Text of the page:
The rule would create a designated route for ORVs in front of the Long Point and Great Island cabin camps and there would be an additional four ramps on North Core Banks and five ramps on South Core Banks to allow for crossing between the beach route and the back route. Restrictions on night driving were lessened from the draft plan. Under the new plan, beach ORV routes would be closed from 9:00 P.M. to 6:00 A.M. during sea turtle nesting season, which is May 1 to September 14. Driving on the back of the island routes will be allowed from 5:00 A.M. to 10:00 P.M. and around the clock in the Great Island and Long Point Cabin Camps.
Comments may be submitted through the federal eRulemaking Portal at Http://www.regulations.gov. Enter the Regulation Identifier Number (RIN) 1024-AE24 when commenting on the proposed rule. Comments or copies of electronic comments may also be mailed to the Cape Lookout Park Superintendent at: Superintendent - Cape Lookout National Seashore - 131 Charles St. - Harkers Island, NC 28531.
DMF to Hold Public
Meeting on Dare County Artificial Reefs
For more information, contact Jason Peters with the DMF Artificial Reef Program at 252-808-8063 or Jason.Peters@ncdenr.gov.
MFC Seeking Advisors
Individuals interested in serving as an adviser should be willing to attend meetings at least once every two months and actively participate in the committee process. Applicants may not have had a significant fisheries violation within the past three years. Advisers are reimbursed for travel and other expenses incurred in relation to their official duties. Adviser terms are three years and are appointed by the Marine Fisheries Commission chairman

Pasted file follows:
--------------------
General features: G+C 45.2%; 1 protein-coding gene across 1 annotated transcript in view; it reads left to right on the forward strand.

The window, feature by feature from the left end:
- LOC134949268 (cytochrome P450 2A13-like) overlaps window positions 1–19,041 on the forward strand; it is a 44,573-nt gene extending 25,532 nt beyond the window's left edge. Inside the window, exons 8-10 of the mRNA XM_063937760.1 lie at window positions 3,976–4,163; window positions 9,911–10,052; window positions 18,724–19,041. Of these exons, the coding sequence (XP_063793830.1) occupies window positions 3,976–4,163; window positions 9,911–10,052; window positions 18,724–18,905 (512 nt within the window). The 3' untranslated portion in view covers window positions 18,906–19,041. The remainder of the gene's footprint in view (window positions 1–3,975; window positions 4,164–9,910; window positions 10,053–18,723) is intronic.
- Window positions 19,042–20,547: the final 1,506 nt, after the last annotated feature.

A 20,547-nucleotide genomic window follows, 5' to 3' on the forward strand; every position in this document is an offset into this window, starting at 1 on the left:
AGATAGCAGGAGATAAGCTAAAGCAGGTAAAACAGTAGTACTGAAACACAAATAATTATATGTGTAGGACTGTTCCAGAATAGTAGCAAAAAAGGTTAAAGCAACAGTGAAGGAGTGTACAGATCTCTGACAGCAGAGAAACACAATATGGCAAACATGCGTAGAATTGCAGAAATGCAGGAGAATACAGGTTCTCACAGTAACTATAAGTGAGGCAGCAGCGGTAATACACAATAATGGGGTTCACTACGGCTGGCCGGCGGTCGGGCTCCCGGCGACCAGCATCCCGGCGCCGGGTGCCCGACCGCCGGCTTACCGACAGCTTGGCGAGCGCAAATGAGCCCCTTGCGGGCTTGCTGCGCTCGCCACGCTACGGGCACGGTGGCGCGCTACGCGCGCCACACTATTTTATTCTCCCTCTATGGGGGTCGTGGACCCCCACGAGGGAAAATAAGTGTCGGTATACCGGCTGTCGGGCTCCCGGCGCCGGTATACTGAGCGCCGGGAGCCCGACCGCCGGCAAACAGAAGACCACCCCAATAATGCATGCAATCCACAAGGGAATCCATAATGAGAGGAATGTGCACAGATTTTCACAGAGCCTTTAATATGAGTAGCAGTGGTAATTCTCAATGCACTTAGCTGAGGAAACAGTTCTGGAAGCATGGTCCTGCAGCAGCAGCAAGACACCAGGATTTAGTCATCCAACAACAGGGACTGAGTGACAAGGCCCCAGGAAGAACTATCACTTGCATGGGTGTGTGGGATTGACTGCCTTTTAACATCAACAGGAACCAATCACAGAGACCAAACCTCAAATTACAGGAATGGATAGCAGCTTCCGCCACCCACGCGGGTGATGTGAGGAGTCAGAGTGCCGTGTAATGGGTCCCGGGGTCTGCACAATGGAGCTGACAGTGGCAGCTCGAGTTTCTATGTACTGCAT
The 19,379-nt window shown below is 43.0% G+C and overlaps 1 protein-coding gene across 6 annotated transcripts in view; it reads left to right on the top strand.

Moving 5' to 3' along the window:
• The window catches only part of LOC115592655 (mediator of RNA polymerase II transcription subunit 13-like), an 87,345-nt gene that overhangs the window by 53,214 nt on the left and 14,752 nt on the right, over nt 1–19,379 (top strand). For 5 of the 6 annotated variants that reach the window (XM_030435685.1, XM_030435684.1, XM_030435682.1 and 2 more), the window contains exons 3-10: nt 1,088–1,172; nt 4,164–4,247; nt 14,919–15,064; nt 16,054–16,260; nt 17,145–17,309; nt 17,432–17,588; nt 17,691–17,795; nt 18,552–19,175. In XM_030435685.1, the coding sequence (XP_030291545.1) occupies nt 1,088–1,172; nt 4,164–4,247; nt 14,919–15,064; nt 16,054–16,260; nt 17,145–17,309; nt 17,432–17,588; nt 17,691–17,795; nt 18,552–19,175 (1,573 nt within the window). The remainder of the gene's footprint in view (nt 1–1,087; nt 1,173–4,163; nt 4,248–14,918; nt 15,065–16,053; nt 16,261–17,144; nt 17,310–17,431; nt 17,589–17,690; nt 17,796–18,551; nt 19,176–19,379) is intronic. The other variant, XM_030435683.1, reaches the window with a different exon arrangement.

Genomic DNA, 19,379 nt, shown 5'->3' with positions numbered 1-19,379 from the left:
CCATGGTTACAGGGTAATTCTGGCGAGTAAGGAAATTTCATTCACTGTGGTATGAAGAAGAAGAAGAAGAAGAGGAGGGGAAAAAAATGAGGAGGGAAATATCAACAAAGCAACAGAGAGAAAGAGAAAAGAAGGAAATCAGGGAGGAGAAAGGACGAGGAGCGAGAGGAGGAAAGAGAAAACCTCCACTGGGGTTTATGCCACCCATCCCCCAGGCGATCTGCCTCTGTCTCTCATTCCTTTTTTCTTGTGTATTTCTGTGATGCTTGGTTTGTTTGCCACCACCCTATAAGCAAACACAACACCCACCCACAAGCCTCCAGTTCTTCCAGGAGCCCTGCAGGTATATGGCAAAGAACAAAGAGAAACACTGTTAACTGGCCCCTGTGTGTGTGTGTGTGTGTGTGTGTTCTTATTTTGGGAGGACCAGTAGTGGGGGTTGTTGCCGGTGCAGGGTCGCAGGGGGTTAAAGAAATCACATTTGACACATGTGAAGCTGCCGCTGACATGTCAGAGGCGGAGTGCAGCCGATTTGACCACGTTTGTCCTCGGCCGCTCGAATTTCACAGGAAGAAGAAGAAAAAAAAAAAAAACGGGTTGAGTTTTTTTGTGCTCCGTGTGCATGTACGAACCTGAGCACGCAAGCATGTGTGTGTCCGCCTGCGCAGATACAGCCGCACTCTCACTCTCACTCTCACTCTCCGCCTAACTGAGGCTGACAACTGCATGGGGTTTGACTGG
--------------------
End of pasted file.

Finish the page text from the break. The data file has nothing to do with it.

Adviser applications are available online at http://portal.ncdenr.org/web/mf/mfc-advisory-committees, at Division of Marine Fisheries' offices or by calling 252-808-8022 or 800-682-2632. Applications must be returned by Jan. 22 to the Division of Marine Fisheries, P.O. Box 769, Morehead City, N.C. 28557, Attention: Nancy Fish.
SAFMC Seeking Advisors
Advisory panel members are appointed by the Council and serve for a three-year period. Members may serve for three consecutive terms before reaching their term limit. Advisory panel members generally meet no more than once or twice each year and are compensated for travel and per diem expenses for all meetings. Applications are now being solicited for positions on the Golden Crab Advisory Panel, Habitat Advisory Panel, Information & Education Advisory Panel, Mackerel Advisory Panel, Law Enforcement Advisory Panel, Shrimp Advisory Panel, Snapper Grouper Advisory Panel, and SEDAR Advisory Panel. Applicants appointed to the Southeast Data, Assessment and Review (SEDAR) Pool are eligible to serve on species-specific panels for future stock assessments.
Persons interested in serving as a member on the SAFMC advisory panels should contact Kim Iverson, Public Information Officer, at Kim.Iverson@safmc.net or call the Council office at 843/571-4366 (Toll Free 866/SAFMC-10). Application forms are available from the Council office and may also be downloaded from the Advisory Panel page of the Council's website at www.safmc.net. Applications should be mailed to Kim Iverson, South Atlantic Fishery Management Council, 4055 Faber Place Drive, Suite 201, North Charleston, SC 29405 or submitted via email to the above address.